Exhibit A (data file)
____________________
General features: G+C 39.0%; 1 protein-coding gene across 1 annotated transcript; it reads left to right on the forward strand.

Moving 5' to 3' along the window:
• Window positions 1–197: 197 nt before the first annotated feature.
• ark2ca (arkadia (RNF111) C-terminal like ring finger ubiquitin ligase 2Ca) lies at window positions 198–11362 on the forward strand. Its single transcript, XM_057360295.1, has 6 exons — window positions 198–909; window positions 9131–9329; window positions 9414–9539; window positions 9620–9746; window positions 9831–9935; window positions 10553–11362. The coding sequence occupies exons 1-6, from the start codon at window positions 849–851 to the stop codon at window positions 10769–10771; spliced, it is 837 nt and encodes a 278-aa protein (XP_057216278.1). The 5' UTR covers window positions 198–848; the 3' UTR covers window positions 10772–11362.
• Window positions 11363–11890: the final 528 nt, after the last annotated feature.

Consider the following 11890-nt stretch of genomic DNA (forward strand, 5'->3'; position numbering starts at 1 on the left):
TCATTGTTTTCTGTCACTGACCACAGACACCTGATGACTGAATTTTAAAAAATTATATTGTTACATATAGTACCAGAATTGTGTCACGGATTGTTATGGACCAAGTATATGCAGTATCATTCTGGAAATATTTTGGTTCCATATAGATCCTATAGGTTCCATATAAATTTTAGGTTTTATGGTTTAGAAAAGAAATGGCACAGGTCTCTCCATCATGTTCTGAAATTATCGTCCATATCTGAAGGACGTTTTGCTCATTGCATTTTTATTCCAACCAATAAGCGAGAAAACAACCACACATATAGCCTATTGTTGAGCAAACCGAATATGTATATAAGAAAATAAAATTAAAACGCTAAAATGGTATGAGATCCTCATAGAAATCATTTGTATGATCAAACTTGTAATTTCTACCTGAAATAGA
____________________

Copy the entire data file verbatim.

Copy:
General features: G+C 39.0%; 1 protein-coding gene across 1 annotated transcript; it reads left to right on the forward strand.

Moving 5' to 3' along the window:
• Window positions 1–197: 197 nt before the first annotated feature.
• ark2ca (arkadia (RNF111) C-terminal like ring finger ubiquitin ligase 2Ca) lies at window positions 198–11362 on the forward strand. Its single transcript, XM_057360295.1, has 6 exons — window positions 198–909; window positions 9131–9329; window positions 9414–9539; window positions 9620–9746; window positions 9831–9935; window positions 10553–11362. The coding sequence occupies exons 1-6, from the start codon at window positions 849–851 to the stop codon at window positions 10769–10771; spliced, it is 837 nt and encodes a 278-aa protein (XP_057216278.1). The 5' UTR covers window positions 198–848; the 3' UTR covers window positions 10772–11362.
• Window positions 11363–11890: the final 528 nt, after the last annotated feature.

Consider the following 11890-nt stretch of genomic DNA (forward strand, 5'->3'; position numbering starts at 1 on the left):
TCATTGTTTTCTGTCACTGACCACAGACACCTGATGACTGAATTTTAAAAAATTATATTGTTACATATAGTACCAGAATTGTGTCACGGATTGTTATGGACCAAGTATATGCAGTATCATTCTGGAAATATTTTGGTTCCATATAGATCCTATAGGTTCCATATAAATTTTAGGTTTTATGGTTTAGAAAAGAAATGGCACAGGTCTCTCCATCATGTTCTGAAATTATCGTCCATATCTGAAGGACGTTTTGCTCATTGCATTTTTATTCCAACCAATAAGCGAGAAAACAACCACACATATAGCCTATTGTTGAGCAAACCGAATATGTATATAAGAAAATAAAATTAAAACGCTAAAATGGTATGAGATCCTCATAGAAATCATTTGTATGATCAAACTTGTAATTTCTACCTGAAATAGA